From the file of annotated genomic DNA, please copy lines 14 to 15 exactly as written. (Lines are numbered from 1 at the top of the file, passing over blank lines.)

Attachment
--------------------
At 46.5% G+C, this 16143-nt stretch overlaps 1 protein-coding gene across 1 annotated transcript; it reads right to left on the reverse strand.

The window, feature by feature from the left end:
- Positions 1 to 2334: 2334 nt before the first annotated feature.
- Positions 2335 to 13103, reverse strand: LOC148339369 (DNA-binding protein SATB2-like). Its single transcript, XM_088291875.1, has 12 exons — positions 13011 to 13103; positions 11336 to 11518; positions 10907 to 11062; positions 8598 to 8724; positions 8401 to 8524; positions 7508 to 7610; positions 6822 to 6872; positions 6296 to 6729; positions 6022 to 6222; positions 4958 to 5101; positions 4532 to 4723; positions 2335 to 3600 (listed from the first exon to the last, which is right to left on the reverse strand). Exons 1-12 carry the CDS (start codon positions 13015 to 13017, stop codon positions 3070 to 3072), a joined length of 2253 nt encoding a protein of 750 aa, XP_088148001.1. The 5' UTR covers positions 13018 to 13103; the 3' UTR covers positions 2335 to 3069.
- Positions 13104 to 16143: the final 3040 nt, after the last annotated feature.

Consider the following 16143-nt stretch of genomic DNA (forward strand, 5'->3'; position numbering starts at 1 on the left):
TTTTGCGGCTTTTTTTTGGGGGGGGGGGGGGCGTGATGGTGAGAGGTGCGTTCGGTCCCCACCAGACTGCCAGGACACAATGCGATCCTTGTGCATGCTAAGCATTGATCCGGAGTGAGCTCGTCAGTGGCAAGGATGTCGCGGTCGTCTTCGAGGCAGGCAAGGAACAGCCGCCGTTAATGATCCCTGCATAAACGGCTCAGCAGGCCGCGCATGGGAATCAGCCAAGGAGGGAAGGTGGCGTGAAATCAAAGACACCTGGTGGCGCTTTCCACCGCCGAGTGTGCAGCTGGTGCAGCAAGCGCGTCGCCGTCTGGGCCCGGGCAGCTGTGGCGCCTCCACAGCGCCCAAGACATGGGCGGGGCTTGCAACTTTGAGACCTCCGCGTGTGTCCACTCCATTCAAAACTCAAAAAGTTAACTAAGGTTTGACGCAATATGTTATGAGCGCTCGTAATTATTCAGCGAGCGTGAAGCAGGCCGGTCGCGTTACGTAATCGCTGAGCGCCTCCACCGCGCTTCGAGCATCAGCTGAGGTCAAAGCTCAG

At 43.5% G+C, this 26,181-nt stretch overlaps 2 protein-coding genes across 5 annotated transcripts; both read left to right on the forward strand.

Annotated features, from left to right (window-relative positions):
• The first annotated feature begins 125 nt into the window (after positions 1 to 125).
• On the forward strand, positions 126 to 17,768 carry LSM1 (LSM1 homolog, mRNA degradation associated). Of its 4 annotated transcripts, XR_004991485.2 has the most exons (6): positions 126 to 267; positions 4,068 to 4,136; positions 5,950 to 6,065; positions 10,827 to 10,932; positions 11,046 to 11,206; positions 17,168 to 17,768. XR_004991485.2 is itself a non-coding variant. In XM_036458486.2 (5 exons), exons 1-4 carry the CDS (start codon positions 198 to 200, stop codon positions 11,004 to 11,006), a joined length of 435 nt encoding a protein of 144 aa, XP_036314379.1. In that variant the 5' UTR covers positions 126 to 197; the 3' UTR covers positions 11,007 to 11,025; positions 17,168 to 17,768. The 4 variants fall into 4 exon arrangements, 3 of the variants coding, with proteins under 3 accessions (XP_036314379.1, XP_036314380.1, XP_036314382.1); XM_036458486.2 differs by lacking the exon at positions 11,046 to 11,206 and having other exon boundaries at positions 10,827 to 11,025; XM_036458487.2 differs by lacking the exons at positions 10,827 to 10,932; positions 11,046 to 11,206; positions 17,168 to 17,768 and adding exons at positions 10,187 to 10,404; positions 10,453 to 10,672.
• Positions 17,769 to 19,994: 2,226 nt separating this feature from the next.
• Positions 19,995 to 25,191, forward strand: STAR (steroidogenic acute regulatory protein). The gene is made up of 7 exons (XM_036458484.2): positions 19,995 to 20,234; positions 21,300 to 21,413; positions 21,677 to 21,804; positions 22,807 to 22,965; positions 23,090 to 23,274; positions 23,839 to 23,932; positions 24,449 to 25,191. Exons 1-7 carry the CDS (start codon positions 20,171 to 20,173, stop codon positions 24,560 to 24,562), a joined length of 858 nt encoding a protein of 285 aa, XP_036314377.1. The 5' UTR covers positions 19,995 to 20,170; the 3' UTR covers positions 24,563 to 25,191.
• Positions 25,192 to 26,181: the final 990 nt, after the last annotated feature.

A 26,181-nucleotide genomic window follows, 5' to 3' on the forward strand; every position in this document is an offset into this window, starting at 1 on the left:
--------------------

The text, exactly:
• Positions 25,192 to 26,181: the final 990 nt, after the last annotated feature.

A 26,181-nucleotide genomic window follows, 5' to 3' on the forward strand; every position in this document is an offset into this window, starting at 1 on the left: